Fluid-structure interaction study of gas turbine blade vibrations

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Abstract
A recent research program has identified the possibility of using the analysis of casing wall pressures in the direct measurement of gas turbine rotor blade vibration amplitudes. Currently the dominant method of non-contact measurement of gas turbine blade vibrations employs the use of a number of proximity probes located around the engine periphery measuring the blade tip (arrival) time (BTT). Despite the increasing ability of this method there still exist some limitations, viz: the requirement of a large number of sensors for each engine stage, sensitivity to sensor location, difficulties in dealing with multiple excitation frequencies and sensors being located in the gas path. Analytical modelling of the casing wall pressures and reconstruction of rotor blade vibration amplitudes from the analysis of these simulated pressure signals has shown significant improvement over current non-contact rotor blade vibration measurement limitations by requiring only a limited number of sensors and providing robust rotor blade vibration amplitude estimates in the presence of simulated measurement noise. However, this modelling was conducted with some fundamental assumptions about the casing wall pressures being made. One of these assumptions presumed that during blade motion the pressure profile around the rotor blades follows the blade’s motion while it oscillates around its equilibrium position. This assumption is investigated in this paper through the numerical modelling of the fully coupled two-way rotor blade motion and fluid pressure interaction.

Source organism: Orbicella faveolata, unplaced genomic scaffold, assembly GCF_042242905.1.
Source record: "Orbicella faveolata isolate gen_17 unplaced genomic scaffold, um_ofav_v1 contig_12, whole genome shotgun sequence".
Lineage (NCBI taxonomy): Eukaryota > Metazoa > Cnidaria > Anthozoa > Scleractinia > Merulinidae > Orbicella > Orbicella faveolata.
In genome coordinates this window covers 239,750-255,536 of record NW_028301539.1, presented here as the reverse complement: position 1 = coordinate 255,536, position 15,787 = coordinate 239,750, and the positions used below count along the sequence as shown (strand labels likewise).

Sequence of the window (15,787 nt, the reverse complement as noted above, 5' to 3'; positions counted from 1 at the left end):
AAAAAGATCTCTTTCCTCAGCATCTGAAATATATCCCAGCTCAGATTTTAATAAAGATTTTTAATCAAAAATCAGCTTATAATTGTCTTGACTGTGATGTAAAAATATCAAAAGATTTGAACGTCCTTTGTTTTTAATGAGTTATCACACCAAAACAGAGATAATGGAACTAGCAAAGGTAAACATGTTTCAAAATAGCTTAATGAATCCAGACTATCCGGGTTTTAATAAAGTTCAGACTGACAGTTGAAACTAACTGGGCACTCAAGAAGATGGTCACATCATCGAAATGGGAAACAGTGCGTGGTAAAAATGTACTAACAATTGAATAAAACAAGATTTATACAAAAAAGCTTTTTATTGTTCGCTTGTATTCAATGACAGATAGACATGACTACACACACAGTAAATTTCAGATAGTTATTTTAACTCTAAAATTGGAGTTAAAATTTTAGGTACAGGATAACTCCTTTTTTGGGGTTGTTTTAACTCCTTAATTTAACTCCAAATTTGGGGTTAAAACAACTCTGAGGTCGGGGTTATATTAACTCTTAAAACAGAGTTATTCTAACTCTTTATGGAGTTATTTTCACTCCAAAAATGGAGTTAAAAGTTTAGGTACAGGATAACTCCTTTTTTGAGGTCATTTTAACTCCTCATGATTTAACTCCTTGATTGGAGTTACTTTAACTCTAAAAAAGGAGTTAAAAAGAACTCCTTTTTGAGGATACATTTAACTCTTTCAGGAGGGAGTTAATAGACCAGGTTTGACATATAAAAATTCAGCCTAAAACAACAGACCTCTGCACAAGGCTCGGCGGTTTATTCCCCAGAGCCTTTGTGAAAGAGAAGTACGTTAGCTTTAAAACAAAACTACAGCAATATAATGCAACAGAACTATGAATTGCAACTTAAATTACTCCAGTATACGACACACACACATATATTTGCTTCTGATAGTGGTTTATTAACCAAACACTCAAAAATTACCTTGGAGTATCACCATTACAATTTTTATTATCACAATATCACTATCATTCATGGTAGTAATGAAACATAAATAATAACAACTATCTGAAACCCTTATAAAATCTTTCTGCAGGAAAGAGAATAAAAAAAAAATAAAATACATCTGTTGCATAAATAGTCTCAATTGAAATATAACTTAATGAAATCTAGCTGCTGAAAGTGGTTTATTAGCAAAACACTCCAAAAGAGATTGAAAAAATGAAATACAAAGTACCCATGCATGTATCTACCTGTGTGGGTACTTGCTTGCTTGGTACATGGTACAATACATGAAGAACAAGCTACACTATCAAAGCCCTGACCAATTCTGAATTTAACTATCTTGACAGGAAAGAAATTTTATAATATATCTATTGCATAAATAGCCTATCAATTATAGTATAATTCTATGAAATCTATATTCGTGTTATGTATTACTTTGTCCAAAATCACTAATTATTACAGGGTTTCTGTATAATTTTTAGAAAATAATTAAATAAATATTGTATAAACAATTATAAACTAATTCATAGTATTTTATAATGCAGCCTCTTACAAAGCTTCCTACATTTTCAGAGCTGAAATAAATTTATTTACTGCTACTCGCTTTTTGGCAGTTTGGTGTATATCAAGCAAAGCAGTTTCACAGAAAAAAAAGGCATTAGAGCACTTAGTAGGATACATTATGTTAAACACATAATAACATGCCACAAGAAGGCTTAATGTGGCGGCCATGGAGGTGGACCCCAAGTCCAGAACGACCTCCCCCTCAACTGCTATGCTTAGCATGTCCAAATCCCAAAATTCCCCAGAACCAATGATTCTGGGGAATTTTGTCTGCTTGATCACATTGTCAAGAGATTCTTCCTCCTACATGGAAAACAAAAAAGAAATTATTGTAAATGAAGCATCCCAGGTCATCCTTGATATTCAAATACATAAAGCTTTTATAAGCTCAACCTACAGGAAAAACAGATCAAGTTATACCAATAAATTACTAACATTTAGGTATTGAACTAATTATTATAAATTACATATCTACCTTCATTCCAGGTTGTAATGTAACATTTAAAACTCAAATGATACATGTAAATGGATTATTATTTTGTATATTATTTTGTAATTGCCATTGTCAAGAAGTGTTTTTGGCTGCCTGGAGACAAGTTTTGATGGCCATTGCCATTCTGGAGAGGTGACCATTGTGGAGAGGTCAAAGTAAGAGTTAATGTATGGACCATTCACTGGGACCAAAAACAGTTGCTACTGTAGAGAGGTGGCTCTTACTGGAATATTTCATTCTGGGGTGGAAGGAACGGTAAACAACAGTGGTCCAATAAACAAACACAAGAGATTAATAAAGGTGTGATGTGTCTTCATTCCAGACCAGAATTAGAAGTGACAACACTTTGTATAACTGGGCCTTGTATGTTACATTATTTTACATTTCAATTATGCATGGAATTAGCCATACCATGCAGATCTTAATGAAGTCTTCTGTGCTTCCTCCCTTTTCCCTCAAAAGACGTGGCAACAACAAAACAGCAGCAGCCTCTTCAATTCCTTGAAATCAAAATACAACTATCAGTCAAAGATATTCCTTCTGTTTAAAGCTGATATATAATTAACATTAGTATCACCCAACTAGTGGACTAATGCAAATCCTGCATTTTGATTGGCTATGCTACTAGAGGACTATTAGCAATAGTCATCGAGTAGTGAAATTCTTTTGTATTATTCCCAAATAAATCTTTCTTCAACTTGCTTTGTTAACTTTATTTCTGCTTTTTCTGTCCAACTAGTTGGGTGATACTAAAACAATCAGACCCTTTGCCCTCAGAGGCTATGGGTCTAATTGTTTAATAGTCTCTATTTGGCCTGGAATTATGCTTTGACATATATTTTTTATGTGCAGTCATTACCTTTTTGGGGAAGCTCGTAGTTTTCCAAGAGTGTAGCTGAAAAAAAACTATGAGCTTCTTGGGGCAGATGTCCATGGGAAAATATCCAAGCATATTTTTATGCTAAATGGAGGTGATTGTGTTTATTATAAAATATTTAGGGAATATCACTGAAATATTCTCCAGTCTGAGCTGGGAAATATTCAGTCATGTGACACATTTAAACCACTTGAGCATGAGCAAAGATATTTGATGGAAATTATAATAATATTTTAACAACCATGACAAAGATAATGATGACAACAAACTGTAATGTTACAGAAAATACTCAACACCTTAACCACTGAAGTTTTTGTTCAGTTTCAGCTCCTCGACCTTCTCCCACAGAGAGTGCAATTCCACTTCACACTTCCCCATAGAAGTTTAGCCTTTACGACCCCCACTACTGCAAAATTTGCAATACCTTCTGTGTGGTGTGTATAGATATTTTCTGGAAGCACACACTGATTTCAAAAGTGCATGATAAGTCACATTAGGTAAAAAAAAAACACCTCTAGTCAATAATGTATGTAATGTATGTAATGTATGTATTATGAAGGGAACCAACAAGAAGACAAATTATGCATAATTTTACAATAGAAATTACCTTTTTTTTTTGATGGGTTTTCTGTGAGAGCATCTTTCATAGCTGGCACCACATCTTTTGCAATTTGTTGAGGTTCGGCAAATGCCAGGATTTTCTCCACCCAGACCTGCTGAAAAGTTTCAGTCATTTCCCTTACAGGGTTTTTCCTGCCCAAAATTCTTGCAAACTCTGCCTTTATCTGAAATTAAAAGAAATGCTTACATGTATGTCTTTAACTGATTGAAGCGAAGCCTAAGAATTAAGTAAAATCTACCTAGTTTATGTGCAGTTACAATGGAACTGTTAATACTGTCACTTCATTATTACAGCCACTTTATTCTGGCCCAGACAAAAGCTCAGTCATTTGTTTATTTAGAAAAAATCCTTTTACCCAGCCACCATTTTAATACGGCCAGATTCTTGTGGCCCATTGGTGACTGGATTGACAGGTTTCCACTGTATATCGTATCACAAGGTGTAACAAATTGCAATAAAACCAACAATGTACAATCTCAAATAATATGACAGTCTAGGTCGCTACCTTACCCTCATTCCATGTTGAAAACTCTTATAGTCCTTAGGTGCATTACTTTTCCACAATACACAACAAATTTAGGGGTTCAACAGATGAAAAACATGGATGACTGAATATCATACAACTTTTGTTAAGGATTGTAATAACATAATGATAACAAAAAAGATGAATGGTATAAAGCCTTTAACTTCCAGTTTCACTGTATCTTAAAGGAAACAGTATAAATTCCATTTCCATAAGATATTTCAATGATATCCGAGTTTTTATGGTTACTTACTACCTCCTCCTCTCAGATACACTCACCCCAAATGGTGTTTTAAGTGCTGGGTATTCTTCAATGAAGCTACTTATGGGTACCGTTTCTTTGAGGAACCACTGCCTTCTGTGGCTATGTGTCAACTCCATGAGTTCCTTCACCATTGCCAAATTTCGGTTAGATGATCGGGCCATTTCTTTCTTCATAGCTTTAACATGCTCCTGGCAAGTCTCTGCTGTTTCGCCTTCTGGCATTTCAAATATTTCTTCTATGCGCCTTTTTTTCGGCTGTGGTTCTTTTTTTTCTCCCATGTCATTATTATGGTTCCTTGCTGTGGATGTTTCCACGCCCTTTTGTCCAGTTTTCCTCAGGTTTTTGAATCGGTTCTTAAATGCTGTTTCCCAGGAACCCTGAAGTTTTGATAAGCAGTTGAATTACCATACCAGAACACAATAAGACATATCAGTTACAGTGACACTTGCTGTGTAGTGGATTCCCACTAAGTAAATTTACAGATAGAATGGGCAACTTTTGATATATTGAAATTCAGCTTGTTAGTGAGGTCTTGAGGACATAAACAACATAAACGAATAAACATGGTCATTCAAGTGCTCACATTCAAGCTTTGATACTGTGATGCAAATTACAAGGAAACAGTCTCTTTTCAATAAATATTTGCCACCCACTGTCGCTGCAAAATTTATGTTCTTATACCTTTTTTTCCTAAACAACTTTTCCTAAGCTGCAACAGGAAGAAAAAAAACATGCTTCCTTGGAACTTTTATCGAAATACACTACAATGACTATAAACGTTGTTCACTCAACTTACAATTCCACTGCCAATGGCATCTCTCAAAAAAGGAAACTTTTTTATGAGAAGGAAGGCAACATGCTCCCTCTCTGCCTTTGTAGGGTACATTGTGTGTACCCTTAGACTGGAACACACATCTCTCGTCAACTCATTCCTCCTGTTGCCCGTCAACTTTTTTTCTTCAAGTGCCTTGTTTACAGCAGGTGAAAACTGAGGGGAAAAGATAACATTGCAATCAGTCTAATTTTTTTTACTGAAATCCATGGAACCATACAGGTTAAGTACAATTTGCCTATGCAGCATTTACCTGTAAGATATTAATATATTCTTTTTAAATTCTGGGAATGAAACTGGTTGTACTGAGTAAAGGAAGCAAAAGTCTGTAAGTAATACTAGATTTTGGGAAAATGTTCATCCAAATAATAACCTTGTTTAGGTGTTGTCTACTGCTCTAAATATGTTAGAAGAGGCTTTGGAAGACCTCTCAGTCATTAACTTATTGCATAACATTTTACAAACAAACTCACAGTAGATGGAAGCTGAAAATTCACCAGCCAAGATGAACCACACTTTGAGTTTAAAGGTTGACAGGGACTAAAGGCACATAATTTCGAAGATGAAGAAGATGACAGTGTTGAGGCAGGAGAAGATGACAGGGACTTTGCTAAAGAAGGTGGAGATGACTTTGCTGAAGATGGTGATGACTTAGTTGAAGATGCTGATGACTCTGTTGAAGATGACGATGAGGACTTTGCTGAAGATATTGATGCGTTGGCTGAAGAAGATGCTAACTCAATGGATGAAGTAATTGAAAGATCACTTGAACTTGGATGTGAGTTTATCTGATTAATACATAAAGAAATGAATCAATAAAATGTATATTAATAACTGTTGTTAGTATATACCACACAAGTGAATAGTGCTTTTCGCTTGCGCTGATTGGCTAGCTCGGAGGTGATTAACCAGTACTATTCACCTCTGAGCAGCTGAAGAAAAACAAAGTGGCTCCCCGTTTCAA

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Author(s)
Forbes, Gareth Llewellyn
Alshroof, Osama
Randall, Robert Bond
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Publication Year
2010
Resource Type
Conference Paper
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UNSW Faculty